Note 45

The first paragraph of this section regards the provincial revenues. It introduces two important tax provisions as well. They are as follows:


1. The Ministry of Economic Affairs and Finance is called for assigning the task of assessment and collection of taxes in respect of all companies and production and service units established in provinces, on tax directorates of relevant provinces. Payment of such taxes in any place, other than the location of establishment of factories, has been prohibited.


To grasp the point of this subparagraph, one has to remember that the competent authority for receiving tax returns of companies and assessing their tax liability is the tax office of the district, where the legal residence of the company is located (article 110, DTA). Legal residence under the Iranian Commercial Law is the location where the company is officially registered. There are considerable number of companies that are registered and have their control office in one city (mostly in capital city Tehran) while factories belonging to them situated in another town. The implication of this state of affairs is that such companies have to pay their taxes to the tax directorate of the city where their control office is located, while their economic activity (or a considerable part of it) is performed somewhere else.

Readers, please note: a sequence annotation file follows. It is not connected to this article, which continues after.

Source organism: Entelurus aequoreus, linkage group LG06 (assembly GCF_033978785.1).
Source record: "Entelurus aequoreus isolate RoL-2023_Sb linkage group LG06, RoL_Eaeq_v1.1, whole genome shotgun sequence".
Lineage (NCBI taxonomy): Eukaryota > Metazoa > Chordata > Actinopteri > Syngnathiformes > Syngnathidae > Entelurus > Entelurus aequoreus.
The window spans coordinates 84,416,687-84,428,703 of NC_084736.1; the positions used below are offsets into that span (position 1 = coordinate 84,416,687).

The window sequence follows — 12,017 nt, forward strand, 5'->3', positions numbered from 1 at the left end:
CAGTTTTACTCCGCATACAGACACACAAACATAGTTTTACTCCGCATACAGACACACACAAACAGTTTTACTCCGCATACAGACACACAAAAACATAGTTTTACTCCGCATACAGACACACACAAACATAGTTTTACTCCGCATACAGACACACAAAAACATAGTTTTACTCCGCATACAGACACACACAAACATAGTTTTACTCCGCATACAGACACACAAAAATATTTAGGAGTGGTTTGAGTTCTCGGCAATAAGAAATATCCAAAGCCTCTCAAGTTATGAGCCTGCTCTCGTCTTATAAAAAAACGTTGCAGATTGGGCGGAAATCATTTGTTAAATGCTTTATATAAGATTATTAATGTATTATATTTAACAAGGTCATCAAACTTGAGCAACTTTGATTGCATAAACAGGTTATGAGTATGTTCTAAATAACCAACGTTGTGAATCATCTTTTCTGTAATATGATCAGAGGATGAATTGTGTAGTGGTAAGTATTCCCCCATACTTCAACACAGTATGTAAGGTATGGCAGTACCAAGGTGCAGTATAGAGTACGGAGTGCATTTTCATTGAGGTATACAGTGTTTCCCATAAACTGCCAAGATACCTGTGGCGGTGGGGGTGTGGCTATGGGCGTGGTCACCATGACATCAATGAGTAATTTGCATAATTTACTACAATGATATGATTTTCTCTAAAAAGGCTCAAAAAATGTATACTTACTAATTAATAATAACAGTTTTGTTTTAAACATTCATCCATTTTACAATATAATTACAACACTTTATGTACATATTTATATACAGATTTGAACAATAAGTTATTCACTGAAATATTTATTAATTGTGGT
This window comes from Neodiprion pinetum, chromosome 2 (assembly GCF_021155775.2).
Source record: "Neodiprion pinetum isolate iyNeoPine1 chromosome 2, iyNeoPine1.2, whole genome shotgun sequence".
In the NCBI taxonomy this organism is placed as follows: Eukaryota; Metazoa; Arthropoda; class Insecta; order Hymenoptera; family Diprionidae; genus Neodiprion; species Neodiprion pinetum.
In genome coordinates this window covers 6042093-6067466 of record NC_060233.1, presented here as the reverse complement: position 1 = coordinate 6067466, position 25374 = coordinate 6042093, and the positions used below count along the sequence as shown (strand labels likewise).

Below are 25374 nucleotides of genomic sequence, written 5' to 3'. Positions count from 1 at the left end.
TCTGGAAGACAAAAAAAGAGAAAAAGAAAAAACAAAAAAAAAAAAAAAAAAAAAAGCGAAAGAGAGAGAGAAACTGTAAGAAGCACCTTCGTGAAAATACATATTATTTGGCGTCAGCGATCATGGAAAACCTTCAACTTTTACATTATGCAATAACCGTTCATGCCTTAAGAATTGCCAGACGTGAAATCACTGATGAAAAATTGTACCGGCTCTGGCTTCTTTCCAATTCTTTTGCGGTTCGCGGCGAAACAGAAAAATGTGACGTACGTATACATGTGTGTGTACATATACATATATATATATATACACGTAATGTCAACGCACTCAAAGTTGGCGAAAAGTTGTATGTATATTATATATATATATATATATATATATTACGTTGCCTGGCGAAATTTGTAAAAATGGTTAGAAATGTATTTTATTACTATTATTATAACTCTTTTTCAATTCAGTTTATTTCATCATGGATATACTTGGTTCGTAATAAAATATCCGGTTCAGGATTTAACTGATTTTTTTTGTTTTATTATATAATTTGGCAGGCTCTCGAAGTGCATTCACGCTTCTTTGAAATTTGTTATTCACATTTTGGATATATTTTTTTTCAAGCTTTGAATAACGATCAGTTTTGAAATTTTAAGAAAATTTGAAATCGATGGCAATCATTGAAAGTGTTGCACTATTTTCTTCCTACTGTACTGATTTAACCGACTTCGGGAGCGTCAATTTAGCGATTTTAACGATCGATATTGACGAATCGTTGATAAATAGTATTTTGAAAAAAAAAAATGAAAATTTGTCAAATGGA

The logic behind the provision provided by the Note 45 is to revert this and enable the local tax authorities to tax business located within their jurisdiction, not withstanding where they are legally registered.

The wording of the provision is not void of ambiguity. The term "place of establishment of company", for instance, is not a familiar phrase under the Iranian law. We have titles like "place of registration of companies", "residence of company", "and place of efficient management of company", but not "the place of establishment".

The weakness of the provision under discussion lies in its temporariness. According to the Note 60 of the Budget Law, the regulations provided by the Notes are executable in the budget year only. Thus the change of competence of tax authorities will take effect for a short period of time. This may cause troubles and disturbances as far as the day-by-day performance of the tax organizations duties is concerned.